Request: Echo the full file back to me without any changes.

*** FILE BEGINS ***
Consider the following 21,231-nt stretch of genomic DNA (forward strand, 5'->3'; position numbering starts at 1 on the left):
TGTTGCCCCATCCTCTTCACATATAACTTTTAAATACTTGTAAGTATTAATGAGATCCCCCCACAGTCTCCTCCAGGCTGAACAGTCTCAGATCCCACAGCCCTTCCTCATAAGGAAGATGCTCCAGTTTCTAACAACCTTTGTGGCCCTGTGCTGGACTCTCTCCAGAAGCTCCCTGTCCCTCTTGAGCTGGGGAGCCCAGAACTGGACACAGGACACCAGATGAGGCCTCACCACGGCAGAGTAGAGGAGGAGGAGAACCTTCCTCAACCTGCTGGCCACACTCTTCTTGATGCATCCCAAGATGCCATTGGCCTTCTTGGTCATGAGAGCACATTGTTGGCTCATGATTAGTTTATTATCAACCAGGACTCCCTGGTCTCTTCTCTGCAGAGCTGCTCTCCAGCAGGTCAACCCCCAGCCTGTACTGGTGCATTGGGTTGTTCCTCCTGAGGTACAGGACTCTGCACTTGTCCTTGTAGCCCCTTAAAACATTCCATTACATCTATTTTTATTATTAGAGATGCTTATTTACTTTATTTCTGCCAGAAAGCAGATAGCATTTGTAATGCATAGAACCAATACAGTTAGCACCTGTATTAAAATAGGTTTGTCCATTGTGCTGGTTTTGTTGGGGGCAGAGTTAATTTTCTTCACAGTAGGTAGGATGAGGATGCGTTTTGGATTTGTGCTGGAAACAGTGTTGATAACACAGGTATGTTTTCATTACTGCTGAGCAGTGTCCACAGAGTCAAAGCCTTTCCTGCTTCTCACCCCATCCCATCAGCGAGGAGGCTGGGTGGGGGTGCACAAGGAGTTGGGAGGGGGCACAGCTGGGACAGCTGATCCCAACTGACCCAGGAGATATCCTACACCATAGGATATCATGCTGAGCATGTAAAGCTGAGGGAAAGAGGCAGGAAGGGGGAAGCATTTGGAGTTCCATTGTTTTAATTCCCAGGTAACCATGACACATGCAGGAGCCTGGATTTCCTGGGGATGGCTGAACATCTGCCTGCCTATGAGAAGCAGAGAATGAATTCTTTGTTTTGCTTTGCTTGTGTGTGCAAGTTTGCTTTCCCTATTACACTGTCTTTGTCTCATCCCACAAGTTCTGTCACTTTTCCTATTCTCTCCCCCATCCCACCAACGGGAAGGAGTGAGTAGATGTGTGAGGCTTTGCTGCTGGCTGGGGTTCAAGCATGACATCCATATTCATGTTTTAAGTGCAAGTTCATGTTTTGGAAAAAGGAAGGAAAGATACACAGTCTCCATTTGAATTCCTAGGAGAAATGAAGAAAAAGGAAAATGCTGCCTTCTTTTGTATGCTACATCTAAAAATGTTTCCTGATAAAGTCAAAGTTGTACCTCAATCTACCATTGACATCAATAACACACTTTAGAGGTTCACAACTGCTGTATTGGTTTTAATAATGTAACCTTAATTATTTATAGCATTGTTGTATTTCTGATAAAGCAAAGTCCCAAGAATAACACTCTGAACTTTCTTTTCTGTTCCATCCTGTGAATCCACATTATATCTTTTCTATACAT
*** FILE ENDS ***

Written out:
Consider the following 21,231-nt stretch of genomic DNA (forward strand, 5'->3'; position numbering starts at 1 on the left):
TGTTGCCCCATCCTCTTCACATATAACTTTTAAATACTTGTAAGTATTAATGAGATCCCCCCACAGTCTCCTCCAGGCTGAACAGTCTCAGATCCCACAGCCCTTCCTCATAAGGAAGATGCTCCAGTTTCTAACAACCTTTGTGGCCCTGTGCTGGACTCTCTCCAGAAGCTCCCTGTCCCTCTTGAGCTGGGGAGCCCAGAACTGGACACAGGACACCAGATGAGGCCTCACCACGGCAGAGTAGAGGAGGAGGAGAACCTTCCTCAACCTGCTGGCCACACTCTTCTTGATGCATCCCAAGATGCCATTGGCCTTCTTGGTCATGAGAGCACATTGTTGGCTCATGATTAGTTTATTATCAACCAGGACTCCCTGGTCTCTTCTCTGCAGAGCTGCTCTCCAGCAGGTCAACCCCCAGCCTGTACTGGTGCATTGGGTTGTTCCTCCTGAGGTACAGGACTCTGCACTTGTCCTTGTAGCCCCTTAAAACATTCCATTACATCTATTTTTATTATTAGAGATGCTTATTTACTTTATTTCTGCCAGAAAGCAGATAGCATTTGTAATGCATAGAACCAATACAGTTAGCACCTGTATTAAAATAGGTTTGTCCATTGTGCTGGTTTTGTTGGGGGCAGAGTTAATTTTCTTCACAGTAGGTAGGATGAGGATGCGTTTTGGATTTGTGCTGGAAACAGTGTTGATAACACAGGTATGTTTTCATTACTGCTGAGCAGTGTCCACAGAGTCAAAGCCTTTCCTGCTTCTCACCCCATCCCATCAGCGAGGAGGCTGGGTGGGGGTGCACAAGGAGTTGGGAGGGGGCACAGCTGGGACAGCTGATCCCAACTGACCCAGGAGATATCCTACACCATAGGATATCATGCTGAGCATGTAAAGCTGAGGGAAAGAGGCAGGAAGGGGGAAGCATTTGGAGTTCCATTGTTTTAATTCCCAGGTAACCATGACACATGCAGGAGCCTGGATTTCCTGGGGATGGCTGAACATCTGCCTGCCTATGAGAAGCAGAGAATGAATTCTTTGTTTTGCTTTGCTTGTGTGTGCAAGTTTGCTTTCCCTATTACACTGTCTTTGTCTCATCCCACAAGTTCTGTCACTTTTCCTATTCTCTCCCCCATCCCACCAACGGGAAGGAGTGAGTAGATGTGTGAGGCTTTGCTGCTGGCTGGGGTTCAAGCATGACATCCATATTCATGTTTTAAGTGCAAGTTCATGTTTTGGAAAAAGGAAGGAAAGATACACAGTCTCCATTTGAATTCCTAGGAGAAATGAAGAAAAAGGAAAATGCTGCCTTCTTTTGTATGCTACATCTAAAAATGTTTCCTGATAAAGTCAAAGTTGTACCTCAATCTACCATTGACATCAATAACACACTTTAGAGGTTCACAACTGCTGTATTGGTTTTAATAATGTAACCTTAATTATTTATAGCATTGTTGTATTTCTGATAAAGCAAAGTCCCAAGAATAACACTCTGAACTTTCTTTTCTGTTCCATCCTGTGAATCCACATTATATCTTTTCTATACAT